After an almost two-year struggle, Lakeway resident Bianca King finally received a home business permit in August to run her children's day care, Rainbow's Edge.

King had previously been denied twice for a permit and filed a lawsuit with the city in 2022, claiming Lakeway's home business ordinance was unreasonable to the point of violating the state constitution.

Later that year, several changes were made to Lakeway's home business ordinance, including the reduction from 19 to 10 requirements, and the addition of home day care criteria.

How we got here

King, who is a sole income provider for her two children, established the day care during the pandemic after getting laid off from her job. In January 2021, it was registered with Texas Health and Human Services and later passed a voluntary state inspection that allowed her to care for up to four children in addition to her own.

King's home backs up to the tee box at the eighth hole of the Live Oak Golf Course. In August 2021, she received a notice from the city that her business required a special use permit to continue operation. This notice followed a complaint to the city from three golfers, including former Mayor Joe Bain, who lived on her same street, according to court documents.

"When you walk by, drive by, you can see the kids out playing, which is fine, but there is a noise issue there," Bain said at King's first public hearing with the zoning and planning commission. "There's going to be toys out there, and they're right on the golf course."

Throughout King's legal and administrative battle with the city, several residents also voiced concerns about potential parking congestion and property devaluation in relation to home businesses.

"With the original home occupation ordinance, your business had to be completely 'undetectable.' You basically couldn't have an inventory of goods or sell services," said Jared McClain, King's attorney with the Institute for Justice. "Lakeway had one of the most restrictive laws that we've seen across the country."

At the time, the city had only approved one special-use permit for a home day care since 2016.

What changed?

King said she attended 13 public hearings and revised her permit application several times to meet the requirements of the ordinance.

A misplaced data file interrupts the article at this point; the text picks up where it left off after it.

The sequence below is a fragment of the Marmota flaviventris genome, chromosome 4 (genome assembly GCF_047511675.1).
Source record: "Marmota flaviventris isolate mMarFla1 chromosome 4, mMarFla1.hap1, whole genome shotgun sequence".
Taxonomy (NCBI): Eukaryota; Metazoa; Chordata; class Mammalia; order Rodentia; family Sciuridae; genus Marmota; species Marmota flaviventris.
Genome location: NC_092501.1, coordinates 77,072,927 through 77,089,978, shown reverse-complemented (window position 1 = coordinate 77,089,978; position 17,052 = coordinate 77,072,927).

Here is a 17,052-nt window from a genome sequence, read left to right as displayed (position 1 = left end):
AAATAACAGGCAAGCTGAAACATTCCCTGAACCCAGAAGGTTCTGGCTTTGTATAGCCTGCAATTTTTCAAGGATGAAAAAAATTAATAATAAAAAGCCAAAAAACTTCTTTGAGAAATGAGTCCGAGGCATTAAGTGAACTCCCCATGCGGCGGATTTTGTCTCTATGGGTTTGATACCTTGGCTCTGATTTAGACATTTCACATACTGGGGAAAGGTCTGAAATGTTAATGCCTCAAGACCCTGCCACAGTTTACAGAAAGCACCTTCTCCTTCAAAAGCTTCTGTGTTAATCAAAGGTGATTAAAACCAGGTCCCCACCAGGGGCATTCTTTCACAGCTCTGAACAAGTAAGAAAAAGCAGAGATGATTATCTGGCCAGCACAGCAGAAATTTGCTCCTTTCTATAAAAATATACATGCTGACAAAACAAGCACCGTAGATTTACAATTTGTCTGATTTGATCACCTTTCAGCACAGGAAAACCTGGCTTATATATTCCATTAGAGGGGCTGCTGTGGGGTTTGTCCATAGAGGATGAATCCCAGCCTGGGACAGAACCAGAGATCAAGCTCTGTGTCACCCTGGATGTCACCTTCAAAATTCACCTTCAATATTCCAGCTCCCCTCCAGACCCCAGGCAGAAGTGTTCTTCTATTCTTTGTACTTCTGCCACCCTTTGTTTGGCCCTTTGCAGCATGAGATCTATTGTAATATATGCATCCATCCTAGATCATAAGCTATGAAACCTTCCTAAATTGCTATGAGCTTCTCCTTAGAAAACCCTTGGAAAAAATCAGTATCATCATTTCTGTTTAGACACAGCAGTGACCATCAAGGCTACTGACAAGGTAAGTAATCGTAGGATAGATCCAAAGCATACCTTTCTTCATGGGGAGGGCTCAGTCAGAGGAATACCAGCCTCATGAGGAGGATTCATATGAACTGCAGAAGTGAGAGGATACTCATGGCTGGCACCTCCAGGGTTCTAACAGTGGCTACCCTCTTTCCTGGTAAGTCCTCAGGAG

On June 20, the city came to a unanimous agreement to give a one-year permit that would allow her to accommodate five "client children," in addition to her own, from 9 a.m. to 5 p.m. on Monday through Friday. Before, King was allowed to contract a replacement care provider as needed, but now she is limited to 20 days of substitution per year.

Why does it matter?

Child care shortages are an issue statewide and within Austin due to funding challenges and lack of staffing. Travis County alone saw a 16.2% decrease in child care providers from 2020 to 2022, according to HHSC licensing data.

"Neighborhood home child care offers a nurturing environment and home away from home that most young children require, without being overcrowded or having rotating caregiving staff," King said. "It is important for cities to support them so they do not rob parents of their choices."

The future

McClain said the changes made by City Council have made it easier for most home businesses in Lakeway to receive a permit; however, home day cares are now required to get the specifics of their business operations approved with City Council, which can introduce challenges.

While King said she still wishes the state and city permits were aligned, she is nonetheless thankful for the work of the City Council.

"This was an important first step for the city to help create awareness of the need for neighborhood home day cares and the changing demographics of the city," King said.